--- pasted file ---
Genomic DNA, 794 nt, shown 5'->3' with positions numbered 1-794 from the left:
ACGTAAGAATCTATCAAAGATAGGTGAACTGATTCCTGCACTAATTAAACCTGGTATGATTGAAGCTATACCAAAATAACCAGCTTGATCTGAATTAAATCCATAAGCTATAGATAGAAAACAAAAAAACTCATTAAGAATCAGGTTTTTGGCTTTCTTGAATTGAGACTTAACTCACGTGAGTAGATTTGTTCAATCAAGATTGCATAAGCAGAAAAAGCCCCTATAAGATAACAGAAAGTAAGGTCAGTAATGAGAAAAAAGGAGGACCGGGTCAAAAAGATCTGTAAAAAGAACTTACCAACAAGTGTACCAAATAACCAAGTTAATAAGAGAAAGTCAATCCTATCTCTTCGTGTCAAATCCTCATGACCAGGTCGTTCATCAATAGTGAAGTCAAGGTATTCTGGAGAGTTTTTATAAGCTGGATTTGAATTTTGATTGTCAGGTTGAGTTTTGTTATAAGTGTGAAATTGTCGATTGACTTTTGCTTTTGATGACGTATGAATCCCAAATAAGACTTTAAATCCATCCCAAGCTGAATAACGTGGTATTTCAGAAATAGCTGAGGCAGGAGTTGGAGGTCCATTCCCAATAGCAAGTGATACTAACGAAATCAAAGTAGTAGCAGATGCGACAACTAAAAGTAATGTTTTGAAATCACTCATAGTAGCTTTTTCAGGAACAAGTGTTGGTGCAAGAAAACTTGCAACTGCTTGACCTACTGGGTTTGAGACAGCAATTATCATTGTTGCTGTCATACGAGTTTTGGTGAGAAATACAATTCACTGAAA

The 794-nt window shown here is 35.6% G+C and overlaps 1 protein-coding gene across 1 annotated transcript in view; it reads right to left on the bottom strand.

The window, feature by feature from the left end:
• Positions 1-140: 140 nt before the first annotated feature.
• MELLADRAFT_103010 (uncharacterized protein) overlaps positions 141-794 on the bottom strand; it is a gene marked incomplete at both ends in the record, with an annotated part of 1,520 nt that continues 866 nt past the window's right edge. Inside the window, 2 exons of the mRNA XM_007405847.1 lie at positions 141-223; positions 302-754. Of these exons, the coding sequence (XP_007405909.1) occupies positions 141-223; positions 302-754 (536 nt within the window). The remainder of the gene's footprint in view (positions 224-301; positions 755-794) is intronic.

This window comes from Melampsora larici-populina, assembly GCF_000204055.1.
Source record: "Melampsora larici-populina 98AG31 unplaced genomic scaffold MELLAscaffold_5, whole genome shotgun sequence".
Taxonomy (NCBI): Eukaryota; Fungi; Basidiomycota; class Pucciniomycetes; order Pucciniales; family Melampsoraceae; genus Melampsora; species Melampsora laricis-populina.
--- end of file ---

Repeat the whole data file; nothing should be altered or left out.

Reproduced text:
Genomic DNA, 794 nt, shown 5'->3' with positions numbered 1-794 from the left:
ACGTAAGAATCTATCAAAGATAGGTGAACTGATTCCTGCACTAATTAAACCTGGTATGATTGAAGCTATACCAAAATAACCAGCTTGATCTGAATTAAATCCATAAGCTATAGATAGAAAACAAAAAAACTCATTAAGAATCAGGTTTTTGGCTTTCTTGAATTGAGACTTAACTCACGTGAGTAGATTTGTTCAATCAAGATTGCATAAGCAGAAAAAGCCCCTATAAGATAACAGAAAGTAAGGTCAGTAATGAGAAAAAAGGAGGACCGGGTCAAAAAGATCTGTAAAAAGAACTTACCAACAAGTGTACCAAATAACCAAGTTAATAAGAGAAAGTCAATCCTATCTCTTCGTGTCAAATCCTCATGACCAGGTCGTTCATCAATAGTGAAGTCAAGGTATTCTGGAGAGTTTTTATAAGCTGGATTTGAATTTTGATTGTCAGGTTGAGTTTTGTTATAAGTGTGAAATTGTCGATTGACTTTTGCTTTTGATGACGTATGAATCCCAAATAAGACTTTAAATCCATCCCAAGCTGAATAACGTGGTATTTCAGAAATAGCTGAGGCAGGAGTTGGAGGTCCATTCCCAATAGCAAGTGATACTAACGAAATCAAAGTAGTAGCAGATGCGACAACTAAAAGTAATGTTTTGAAATCACTCATAGTAGCTTTTTCAGGAACAAGTGTTGGTGCAAGAAAACTTGCAACTGCTTGACCTACTGGGTTTGAGACAGCAATTATCATTGTTGCTGTCATACGAGTTTTGGTGAGAAATACAATTCACTGAAA

The 794-nt window shown here is 35.6% G+C and overlaps 1 protein-coding gene across 1 annotated transcript in view; it reads right to left on the bottom strand.

The window, feature by feature from the left end:
• Positions 1-140: 140 nt before the first annotated feature.
• MELLADRAFT_103010 (uncharacterized protein) overlaps positions 141-794 on the bottom strand; it is a gene marked incomplete at both ends in the record, with an annotated part of 1,520 nt that continues 866 nt past the window's right edge. Inside the window, 2 exons of the mRNA XM_007405847.1 lie at positions 141-223; positions 302-754. Of these exons, the coding sequence (XP_007405909.1) occupies positions 141-223; positions 302-754 (536 nt within the window). The remainder of the gene's footprint in view (positions 224-301; positions 755-794) is intronic.

This window comes from Melampsora larici-populina, assembly GCF_000204055.1.
Source record: "Melampsora larici-populina 98AG31 unplaced genomic scaffold MELLAscaffold_5, whole genome shotgun sequence".
Taxonomy (NCBI): Eukaryota; Fungi; Basidiomycota; class Pucciniomycetes; order Pucciniales; family Melampsoraceae; genus Melampsora; species Melampsora laricis-populina.